Salaam, Yusef Ramelize!

Our new book, Salaam, Love: American Muslim Men on Love, Sex & Intimacy, will be released on February 4th. In the lead up to the release, meet our 22 contributors.

Today, meet Yusef Ramelize!


Yusef Ramelize

An excerpt from Yusef’s story, “Who I Needed to Be”:

“Sometimes a father’s love goes way beyond the words and the things that his children might see,” my mom said with tears in her eyes. “Everyone has a different way of expressing love. Of course, some ways are healthier than others, but sometimes parents repeat what they learned from their life experiences and struggles. That doesn’t mean that your father didn’t love you.”

I thought deeply about all the things my mom said, the things my father did and didn’t do, who he was and who he wasn’t. It helped me to realize that though my father hadn’t loved me the way I wanted him to, he had loved me in the best way he could. I couldn’t condone all he had done, but I decided to let go of the fear and pain that had held me back for so long.

By accepting my father, I began my journey toward understanding love.

To read more, order Salaam, Love today!

Q&A with Yusef

Tell us about yourself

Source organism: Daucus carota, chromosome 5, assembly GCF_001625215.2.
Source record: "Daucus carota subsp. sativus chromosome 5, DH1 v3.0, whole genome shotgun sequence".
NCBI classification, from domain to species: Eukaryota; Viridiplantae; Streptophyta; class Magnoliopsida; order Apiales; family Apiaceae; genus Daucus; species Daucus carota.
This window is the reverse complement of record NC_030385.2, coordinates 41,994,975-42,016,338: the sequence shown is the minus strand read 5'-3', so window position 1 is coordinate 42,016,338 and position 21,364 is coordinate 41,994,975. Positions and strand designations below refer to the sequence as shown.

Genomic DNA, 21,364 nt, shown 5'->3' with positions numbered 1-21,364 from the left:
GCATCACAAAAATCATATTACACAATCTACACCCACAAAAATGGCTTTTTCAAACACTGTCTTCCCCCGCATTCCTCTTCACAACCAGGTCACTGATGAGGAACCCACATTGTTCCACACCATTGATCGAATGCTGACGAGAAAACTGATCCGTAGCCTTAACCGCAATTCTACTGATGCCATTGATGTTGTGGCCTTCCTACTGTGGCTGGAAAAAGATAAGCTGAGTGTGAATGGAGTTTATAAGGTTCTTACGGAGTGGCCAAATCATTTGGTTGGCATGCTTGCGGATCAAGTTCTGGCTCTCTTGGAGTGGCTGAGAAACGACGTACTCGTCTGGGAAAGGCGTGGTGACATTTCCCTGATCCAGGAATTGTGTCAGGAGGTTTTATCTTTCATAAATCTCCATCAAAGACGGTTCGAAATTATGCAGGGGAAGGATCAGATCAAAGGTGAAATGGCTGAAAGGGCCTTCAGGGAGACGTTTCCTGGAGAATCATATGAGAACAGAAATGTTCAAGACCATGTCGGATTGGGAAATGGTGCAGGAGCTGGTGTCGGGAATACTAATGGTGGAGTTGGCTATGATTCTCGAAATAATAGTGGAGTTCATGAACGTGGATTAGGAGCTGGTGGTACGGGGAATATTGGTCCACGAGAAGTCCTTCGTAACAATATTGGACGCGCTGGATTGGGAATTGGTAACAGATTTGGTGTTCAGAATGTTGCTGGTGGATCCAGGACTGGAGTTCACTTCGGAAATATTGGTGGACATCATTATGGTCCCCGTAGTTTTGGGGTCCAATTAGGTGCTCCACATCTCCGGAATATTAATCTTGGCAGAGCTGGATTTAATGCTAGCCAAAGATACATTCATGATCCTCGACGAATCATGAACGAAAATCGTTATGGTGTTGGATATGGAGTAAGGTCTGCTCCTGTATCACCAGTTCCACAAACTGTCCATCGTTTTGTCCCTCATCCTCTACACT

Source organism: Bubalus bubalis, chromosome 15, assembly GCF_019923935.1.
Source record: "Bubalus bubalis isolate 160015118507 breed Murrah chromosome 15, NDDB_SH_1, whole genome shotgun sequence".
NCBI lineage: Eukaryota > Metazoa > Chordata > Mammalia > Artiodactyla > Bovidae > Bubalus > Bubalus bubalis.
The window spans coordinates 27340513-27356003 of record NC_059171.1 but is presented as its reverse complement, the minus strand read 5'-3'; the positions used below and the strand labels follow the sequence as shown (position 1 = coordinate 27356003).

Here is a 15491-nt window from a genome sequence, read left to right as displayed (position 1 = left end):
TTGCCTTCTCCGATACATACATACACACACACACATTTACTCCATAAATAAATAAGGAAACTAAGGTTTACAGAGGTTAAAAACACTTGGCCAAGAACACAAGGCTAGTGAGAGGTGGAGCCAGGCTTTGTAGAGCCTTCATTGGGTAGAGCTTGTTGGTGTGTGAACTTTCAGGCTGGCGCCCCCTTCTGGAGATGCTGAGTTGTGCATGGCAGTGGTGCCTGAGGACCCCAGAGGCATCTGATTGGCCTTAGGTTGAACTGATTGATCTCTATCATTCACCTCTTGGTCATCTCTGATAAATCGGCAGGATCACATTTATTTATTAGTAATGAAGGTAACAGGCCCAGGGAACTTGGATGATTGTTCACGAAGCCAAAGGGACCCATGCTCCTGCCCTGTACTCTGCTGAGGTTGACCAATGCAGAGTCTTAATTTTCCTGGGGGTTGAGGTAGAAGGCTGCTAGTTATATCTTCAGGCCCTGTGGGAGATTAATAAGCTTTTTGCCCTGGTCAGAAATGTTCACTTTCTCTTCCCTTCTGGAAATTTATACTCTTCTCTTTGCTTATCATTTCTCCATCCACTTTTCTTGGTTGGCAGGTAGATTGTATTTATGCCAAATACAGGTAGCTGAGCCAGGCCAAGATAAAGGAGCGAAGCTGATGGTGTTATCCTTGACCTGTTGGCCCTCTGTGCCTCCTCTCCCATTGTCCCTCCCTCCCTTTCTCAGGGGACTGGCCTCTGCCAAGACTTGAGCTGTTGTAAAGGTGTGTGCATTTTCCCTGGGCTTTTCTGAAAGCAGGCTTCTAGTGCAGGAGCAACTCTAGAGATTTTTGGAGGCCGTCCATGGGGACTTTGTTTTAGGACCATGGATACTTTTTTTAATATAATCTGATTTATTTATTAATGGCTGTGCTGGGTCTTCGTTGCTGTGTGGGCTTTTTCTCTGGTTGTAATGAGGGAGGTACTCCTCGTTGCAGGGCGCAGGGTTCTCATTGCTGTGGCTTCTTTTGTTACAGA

I was born here in Brooklyn, NY but spent most of youth in Trinidad. Professionally, I am Graphic Designer but have an interest in all types of visual arts. I spend most of my time with friends and family, especially with my wife of two years. On occasion I enjoy going snowboarding and biking. Outside of design, my biggest passion is for service to my community. In 2009 I started a project called Homeless for One Week to raise money and awareness about Homelessness in New York City. For four years a chose one week (during the month Ramadan in the last 2 years) to sleep on the streets and strip myself of traditional comforts. It was a personal journey for me to remember those without, and I blogged about my experience to help others do the same. I’m in the process of revamping the project, moving into stage two. Feel free to visit the website and join the facebook and mailing list for updates.

Why were you drawn to this project?

I have ventured out into many areas of art including photography, painting and carpentry. Writing was a new frontier and new way for me to express myself. I love to challenge myself with new things and I felt that people might find value, inspiration, or comfort in my story. This was the perfect opportunity to challenge myself, while share something in a new way.

What was the most challenging part of sharing your story?

What I found most challenging was really opening up about my past. To tell the story properly I had to be vulnerable and dig deep. Then after that I had to lay out for the world to see. You are really putting your whole self out there with this type of writing.

If there’s one thing you hope that readers will take away from your story, what is it?

The importance of surrounding yourself with people that are going to facilitate your success, in whatever you are up to in life. There aren’t a lot of communities that accept Muslims as there are at any given point in their life. I found that at Islamic Center at NYU. That acceptance provided a pathway for me to grow spiritually and personally.